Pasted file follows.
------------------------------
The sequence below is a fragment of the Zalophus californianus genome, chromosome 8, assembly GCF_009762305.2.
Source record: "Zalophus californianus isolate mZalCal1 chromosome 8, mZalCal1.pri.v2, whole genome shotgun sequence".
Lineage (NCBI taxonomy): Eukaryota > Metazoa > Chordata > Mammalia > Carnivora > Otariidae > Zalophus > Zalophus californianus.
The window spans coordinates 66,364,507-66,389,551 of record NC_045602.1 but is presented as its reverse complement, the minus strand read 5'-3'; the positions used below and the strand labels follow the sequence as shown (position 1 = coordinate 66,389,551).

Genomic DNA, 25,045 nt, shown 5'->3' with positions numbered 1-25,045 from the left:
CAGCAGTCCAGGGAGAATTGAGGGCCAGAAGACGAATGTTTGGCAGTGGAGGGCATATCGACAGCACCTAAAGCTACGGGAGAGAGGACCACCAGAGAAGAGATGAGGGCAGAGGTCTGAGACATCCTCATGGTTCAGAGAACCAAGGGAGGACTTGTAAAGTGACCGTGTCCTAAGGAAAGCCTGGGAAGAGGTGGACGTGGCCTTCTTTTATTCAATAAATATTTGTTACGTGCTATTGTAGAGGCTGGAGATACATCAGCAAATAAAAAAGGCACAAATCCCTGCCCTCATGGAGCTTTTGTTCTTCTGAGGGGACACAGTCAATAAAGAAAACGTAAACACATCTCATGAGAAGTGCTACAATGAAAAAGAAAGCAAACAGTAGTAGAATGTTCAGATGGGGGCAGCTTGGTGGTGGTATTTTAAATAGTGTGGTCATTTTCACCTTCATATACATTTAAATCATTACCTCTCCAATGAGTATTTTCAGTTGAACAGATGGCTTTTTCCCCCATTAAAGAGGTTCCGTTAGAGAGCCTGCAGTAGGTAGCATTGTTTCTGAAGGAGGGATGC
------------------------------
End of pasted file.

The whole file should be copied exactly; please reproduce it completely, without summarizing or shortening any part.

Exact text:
The sequence below is a fragment of the Zalophus californianus genome, chromosome 8, assembly GCF_009762305.2.
Source record: "Zalophus californianus isolate mZalCal1 chromosome 8, mZalCal1.pri.v2, whole genome shotgun sequence".
Lineage (NCBI taxonomy): Eukaryota > Metazoa > Chordata > Mammalia > Carnivora > Otariidae > Zalophus > Zalophus californianus.
The window spans coordinates 66,364,507-66,389,551 of record NC_045602.1 but is presented as its reverse complement, the minus strand read 5'-3'; the positions used below and the strand labels follow the sequence as shown (position 1 = coordinate 66,389,551).

Genomic DNA, 25,045 nt, shown 5'->3' with positions numbered 1-25,045 from the left:
CAGCAGTCCAGGGAGAATTGAGGGCCAGAAGACGAATGTTTGGCAGTGGAGGGCATATCGACAGCACCTAAAGCTACGGGAGAGAGGACCACCAGAGAAGAGATGAGGGCAGAGGTCTGAGACATCCTCATGGTTCAGAGAACCAAGGGAGGACTTGTAAAGTGACCGTGTCCTAAGGAAAGCCTGGGAAGAGGTGGACGTGGCCTTCTTTTATTCAATAAATATTTGTTACGTGCTATTGTAGAGGCTGGAGATACATCAGCAAATAAAAAAGGCACAAATCCCTGCCCTCATGGAGCTTTTGTTCTTCTGAGGGGACACAGTCAATAAAGAAAACGTAAACACATCTCATGAGAAGTGCTACAATGAAAAAGAAAGCAAACAGTAGTAGAATGTTCAGATGGGGGCAGCTTGGTGGTGGTATTTTAAATAGTGTGGTCATTTTCACCTTCATATACATTTAAATCATTACCTCTCCAATGAGTATTTTCAGTTGAACAGATGGCTTTTTCCCCCATTAAAGAGGTTCCGTTAGAGAGCCTGCAGTAGGTAGCATTGTTTCTGAAGGAGGGATGC